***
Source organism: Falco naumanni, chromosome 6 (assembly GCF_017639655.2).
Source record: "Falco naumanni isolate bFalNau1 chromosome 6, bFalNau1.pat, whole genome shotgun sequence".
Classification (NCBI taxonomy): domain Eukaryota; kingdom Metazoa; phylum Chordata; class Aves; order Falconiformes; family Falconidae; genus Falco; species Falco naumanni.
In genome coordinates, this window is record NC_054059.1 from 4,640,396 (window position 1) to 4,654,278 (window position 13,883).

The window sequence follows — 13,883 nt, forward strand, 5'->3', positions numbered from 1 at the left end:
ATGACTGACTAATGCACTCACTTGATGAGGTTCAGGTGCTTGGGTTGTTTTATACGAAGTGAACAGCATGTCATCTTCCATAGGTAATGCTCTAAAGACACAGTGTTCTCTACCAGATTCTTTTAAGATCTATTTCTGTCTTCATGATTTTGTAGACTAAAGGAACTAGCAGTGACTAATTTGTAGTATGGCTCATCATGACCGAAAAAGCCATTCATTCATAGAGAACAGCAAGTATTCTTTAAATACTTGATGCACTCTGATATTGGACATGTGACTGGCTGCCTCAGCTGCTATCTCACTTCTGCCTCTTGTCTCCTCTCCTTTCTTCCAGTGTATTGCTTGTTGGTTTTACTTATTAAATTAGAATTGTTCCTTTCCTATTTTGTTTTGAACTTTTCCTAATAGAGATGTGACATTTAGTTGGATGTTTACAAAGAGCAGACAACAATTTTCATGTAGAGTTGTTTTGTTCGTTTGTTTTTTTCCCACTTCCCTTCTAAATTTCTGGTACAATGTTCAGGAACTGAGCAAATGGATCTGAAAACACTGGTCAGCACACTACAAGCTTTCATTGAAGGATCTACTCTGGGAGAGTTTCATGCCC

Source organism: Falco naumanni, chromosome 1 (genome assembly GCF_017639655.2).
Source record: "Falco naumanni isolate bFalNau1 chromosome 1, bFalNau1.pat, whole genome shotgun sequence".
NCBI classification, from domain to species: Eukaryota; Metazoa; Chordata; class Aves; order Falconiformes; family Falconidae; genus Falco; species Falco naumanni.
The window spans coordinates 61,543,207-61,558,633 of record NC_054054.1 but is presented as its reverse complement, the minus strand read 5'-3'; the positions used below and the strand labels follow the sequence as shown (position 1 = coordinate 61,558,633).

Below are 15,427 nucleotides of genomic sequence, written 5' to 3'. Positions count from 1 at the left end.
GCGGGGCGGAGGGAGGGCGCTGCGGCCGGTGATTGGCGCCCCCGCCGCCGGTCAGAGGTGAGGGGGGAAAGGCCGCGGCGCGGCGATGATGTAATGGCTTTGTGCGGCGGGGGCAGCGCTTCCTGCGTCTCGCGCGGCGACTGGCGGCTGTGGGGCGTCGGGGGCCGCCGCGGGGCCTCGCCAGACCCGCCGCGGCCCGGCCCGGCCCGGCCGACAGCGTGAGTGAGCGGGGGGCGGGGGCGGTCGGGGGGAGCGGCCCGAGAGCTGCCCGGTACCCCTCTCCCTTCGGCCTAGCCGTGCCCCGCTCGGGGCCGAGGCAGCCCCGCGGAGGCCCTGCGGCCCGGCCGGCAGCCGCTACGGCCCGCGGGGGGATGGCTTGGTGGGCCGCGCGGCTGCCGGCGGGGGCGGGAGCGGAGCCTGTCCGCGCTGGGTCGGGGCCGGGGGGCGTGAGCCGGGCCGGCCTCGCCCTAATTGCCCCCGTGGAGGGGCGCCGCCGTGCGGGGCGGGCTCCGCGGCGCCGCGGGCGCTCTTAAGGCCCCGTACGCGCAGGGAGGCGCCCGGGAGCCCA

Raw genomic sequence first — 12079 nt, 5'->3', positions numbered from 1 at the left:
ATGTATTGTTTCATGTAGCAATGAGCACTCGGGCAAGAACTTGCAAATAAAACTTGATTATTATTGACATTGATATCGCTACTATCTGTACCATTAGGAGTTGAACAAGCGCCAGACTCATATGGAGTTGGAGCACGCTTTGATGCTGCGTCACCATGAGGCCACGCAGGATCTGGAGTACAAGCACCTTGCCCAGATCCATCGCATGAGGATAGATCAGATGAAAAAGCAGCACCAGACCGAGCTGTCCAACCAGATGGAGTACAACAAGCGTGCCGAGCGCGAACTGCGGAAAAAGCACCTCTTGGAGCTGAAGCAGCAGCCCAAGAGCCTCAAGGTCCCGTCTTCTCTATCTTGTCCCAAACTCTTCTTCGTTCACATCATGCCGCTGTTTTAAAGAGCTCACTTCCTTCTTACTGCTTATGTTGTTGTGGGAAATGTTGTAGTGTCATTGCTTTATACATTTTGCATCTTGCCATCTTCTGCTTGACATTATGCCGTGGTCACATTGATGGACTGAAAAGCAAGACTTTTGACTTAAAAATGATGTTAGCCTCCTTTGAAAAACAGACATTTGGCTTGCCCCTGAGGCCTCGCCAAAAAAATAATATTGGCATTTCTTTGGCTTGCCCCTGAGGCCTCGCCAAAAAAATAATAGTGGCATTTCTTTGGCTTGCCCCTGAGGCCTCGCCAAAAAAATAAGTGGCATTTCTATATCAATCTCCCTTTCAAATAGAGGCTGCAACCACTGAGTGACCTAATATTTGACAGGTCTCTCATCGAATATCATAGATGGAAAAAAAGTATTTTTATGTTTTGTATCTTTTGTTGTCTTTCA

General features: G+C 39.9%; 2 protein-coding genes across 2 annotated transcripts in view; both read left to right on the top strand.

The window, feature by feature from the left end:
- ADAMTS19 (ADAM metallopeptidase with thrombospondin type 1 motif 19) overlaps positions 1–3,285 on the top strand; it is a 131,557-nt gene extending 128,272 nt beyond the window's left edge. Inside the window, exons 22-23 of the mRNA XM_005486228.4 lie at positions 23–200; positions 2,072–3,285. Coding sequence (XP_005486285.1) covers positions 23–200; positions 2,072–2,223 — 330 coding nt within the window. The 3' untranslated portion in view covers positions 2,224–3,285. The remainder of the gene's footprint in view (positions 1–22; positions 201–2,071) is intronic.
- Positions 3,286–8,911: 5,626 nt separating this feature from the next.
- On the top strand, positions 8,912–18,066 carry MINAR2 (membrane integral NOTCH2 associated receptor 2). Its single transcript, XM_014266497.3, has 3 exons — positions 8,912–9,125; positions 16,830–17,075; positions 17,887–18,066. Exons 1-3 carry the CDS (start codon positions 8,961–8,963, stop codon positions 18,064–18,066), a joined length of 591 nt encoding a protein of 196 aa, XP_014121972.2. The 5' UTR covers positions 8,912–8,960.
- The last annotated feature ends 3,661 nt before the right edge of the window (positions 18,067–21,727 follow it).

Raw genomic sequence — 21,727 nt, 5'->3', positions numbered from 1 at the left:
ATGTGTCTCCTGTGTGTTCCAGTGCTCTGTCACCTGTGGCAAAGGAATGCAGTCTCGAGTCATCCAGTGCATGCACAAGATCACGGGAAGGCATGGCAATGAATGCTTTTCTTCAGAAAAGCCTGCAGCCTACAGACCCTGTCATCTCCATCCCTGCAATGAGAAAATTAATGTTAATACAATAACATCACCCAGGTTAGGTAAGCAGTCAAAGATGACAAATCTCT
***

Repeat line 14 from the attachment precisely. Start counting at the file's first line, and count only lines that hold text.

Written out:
ATGTATTGTTTCATGTAGCAATGAGCACTCGGGCAAGAACTTGCAAATAAAACTTGATTATTATTGACATTGATATCGCTACTATCTGTACCATTAGGAGTTGAACAAGCGCCAGACTCATATGGAGTTGGAGCACGCTTTGATGCTGCGTCACCATGAGGCCACGCAGGATCTGGAGTACAAGCACCTTGCCCAGATCCATCGCATGAGGATAGATCAGATGAAAAAGCAGCACCAGACCGAGCTGTCCAACCAGATGGAGTACAACAAGCGTGCCGAGCGCGAACTGCGGAAAAAGCACCTCTTGGAGCTGAAGCAGCAGCCCAAGAGCCTCAAGGTCCCGTCTTCTCTATCTTGTCCCAAACTCTTCTTCGTTCACATCATGCCGCTGTTTTAAAGAGCTCACTTCCTTCTTACTGCTTATGTTGTTGTGGGAAATGTTGTAGTGTCATTGCTTTATACATTTTGCATCTTGCCATCTTCTGCTTGACATTATGCCGTGGTCACATTGATGGACTGAAAAGCAAGACTTTTGACTTAAAAATGATGTTAGCCTCCTTTGAAAAACAGACATTTGGCTTGCCCCTGAGGCCTCGCCAAAAAAATAATATTGGCATTTCTTTGGCTTGCCCCTGAGGCCTCGCCAAAAAAATAATAGTGGCATTTCTTTGGCTTGCCCCTGAGGCCTCGCCAAAAAAATAAGTGGCATTTCTATATCAATCTCCCTTTCAAATAGAGGCTGCAACCACTGAGTGACCTAATATTTGACAGGTCTCTCATCGAATATCATAGATGGAAAAAAAGTATTTTTATGTTTTGTATCTTTTGTTGTCTTTCA